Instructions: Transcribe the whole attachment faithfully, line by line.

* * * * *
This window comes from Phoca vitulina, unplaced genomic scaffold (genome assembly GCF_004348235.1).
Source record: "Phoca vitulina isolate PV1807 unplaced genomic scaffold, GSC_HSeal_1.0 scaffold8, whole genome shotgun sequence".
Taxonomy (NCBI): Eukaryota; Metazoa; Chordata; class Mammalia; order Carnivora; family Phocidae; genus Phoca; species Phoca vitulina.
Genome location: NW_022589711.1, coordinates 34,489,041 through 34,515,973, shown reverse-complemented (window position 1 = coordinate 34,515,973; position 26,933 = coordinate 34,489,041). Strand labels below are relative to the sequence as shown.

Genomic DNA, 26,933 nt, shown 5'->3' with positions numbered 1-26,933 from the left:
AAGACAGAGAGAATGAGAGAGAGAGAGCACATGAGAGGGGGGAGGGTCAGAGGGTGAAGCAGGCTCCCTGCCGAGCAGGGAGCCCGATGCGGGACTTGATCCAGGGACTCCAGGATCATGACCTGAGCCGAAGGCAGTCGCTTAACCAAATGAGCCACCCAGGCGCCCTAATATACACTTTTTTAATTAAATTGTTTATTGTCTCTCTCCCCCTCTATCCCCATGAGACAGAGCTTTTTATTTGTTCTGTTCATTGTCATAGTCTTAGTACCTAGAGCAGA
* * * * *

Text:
This window comes from Phoca vitulina, unplaced genomic scaffold (genome assembly GCF_004348235.1).
Source record: "Phoca vitulina isolate PV1807 unplaced genomic scaffold, GSC_HSeal_1.0 scaffold8, whole genome shotgun sequence".
Taxonomy (NCBI): Eukaryota; Metazoa; Chordata; class Mammalia; order Carnivora; family Phocidae; genus Phoca; species Phoca vitulina.
Genome location: NW_022589711.1, coordinates 34,489,041 through 34,515,973, shown reverse-complemented (window position 1 = coordinate 34,515,973; position 26,933 = coordinate 34,489,041). Strand labels below are relative to the sequence as shown.

Genomic DNA, 26,933 nt, shown 5'->3' with positions numbered 1-26,933 from the left:
AAGACAGAGAGAATGAGAGAGAGAGAGCACATGAGAGGGGGGAGGGTCAGAGGGTGAAGCAGGCTCCCTGCCGAGCAGGGAGCCCGATGCGGGACTTGATCCAGGGACTCCAGGATCATGACCTGAGCCGAAGGCAGTCGCTTAACCAAATGAGCCACCCAGGCGCCCTAATATACACTTTTTTAATTAAATTGTTTATTGTCTCTCTCCCCCTCTATCCCCATGAGACAGAGCTTTTTATTTGTTCTGTTCATTGTCATAGTCTTAGTACCTAGAGCAGA